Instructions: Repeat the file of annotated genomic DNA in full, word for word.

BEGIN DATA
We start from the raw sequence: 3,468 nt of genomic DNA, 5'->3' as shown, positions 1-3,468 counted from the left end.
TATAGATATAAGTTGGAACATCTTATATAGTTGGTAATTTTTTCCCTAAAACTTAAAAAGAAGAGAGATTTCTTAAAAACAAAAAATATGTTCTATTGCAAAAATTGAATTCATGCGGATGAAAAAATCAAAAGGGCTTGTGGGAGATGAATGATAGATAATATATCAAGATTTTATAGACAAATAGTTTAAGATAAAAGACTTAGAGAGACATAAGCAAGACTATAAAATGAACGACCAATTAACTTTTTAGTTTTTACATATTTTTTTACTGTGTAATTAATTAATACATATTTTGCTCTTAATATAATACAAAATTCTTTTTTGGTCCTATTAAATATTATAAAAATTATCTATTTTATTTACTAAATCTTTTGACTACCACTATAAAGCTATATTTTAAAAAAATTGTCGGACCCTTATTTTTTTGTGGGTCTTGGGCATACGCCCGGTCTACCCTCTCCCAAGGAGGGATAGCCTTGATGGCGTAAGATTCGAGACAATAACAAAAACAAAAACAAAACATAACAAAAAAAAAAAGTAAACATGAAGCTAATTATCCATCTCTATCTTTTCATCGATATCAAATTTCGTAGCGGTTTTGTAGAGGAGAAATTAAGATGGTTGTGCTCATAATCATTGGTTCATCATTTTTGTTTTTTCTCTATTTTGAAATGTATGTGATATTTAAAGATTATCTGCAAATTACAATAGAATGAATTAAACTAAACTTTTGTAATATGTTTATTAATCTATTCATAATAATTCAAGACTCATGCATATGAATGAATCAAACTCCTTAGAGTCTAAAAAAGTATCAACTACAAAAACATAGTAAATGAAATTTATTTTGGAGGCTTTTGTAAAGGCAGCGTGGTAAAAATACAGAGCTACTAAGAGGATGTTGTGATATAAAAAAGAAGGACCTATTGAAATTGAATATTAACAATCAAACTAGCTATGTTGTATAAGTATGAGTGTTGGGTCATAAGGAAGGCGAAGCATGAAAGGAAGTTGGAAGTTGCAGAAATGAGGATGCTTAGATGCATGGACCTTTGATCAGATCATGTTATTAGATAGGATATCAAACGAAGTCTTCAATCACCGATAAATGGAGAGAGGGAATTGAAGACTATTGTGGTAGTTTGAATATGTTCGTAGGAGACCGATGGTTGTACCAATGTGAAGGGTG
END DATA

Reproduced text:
We start from the raw sequence: 3,468 nt of genomic DNA, 5'->3' as shown, positions 1-3,468 counted from the left end.
TATAGATATAAGTTGGAACATCTTATATAGTTGGTAATTTTTTCCCTAAAACTTAAAAAGAAGAGAGATTTCTTAAAAACAAAAAATATGTTCTATTGCAAAAATTGAATTCATGCGGATGAAAAAATCAAAAGGGCTTGTGGGAGATGAATGATAGATAATATATCAAGATTTTATAGACAAATAGTTTAAGATAAAAGACTTAGAGAGACATAAGCAAGACTATAAAATGAACGACCAATTAACTTTTTAGTTTTTACATATTTTTTTACTGTGTAATTAATTAATACATATTTTGCTCTTAATATAATACAAAATTCTTTTTTGGTCCTATTAAATATTATAAAAATTATCTATTTTATTTACTAAATCTTTTGACTACCACTATAAAGCTATATTTTAAAAAAATTGTCGGACCCTTATTTTTTTGTGGGTCTTGGGCATACGCCCGGTCTACCCTCTCCCAAGGAGGGATAGCCTTGATGGCGTAAGATTCGAGACAATAACAAAAACAAAAACAAAACATAACAAAAAAAAAAAGTAAACATGAAGCTAATTATCCATCTCTATCTTTTCATCGATATCAAATTTCGTAGCGGTTTTGTAGAGGAGAAATTAAGATGGTTGTGCTCATAATCATTGGTTCATCATTTTTGTTTTTTCTCTATTTTGAAATGTATGTGATATTTAAAGATTATCTGCAAATTACAATAGAATGAATTAAACTAAACTTTTGTAATATGTTTATTAATCTATTCATAATAATTCAAGACTCATGCATATGAATGAATCAAACTCCTTAGAGTCTAAAAAAGTATCAACTACAAAAACATAGTAAATGAAATTTATTTTGGAGGCTTTTGTAAAGGCAGCGTGGTAAAAATACAGAGCTACTAAGAGGATGTTGTGATATAAAAAAGAAGGACCTATTGAAATTGAATATTAACAATCAAACTAGCTATGTTGTATAAGTATGAGTGTTGGGTCATAAGGAAGGCGAAGCATGAAAGGAAGTTGGAAGTTGCAGAAATGAGGATGCTTAGATGCATGGACCTTTGATCAGATCATGTTATTAGATAGGATATCAAACGAAGTCTTCAATCACCGATAAATGGAGAGAGGGAATTGAAGACTATTGTGGTAGTTTGAATATGTTCGTAGGAGACCGATGGTTGTACCAATGTGAAGGGTG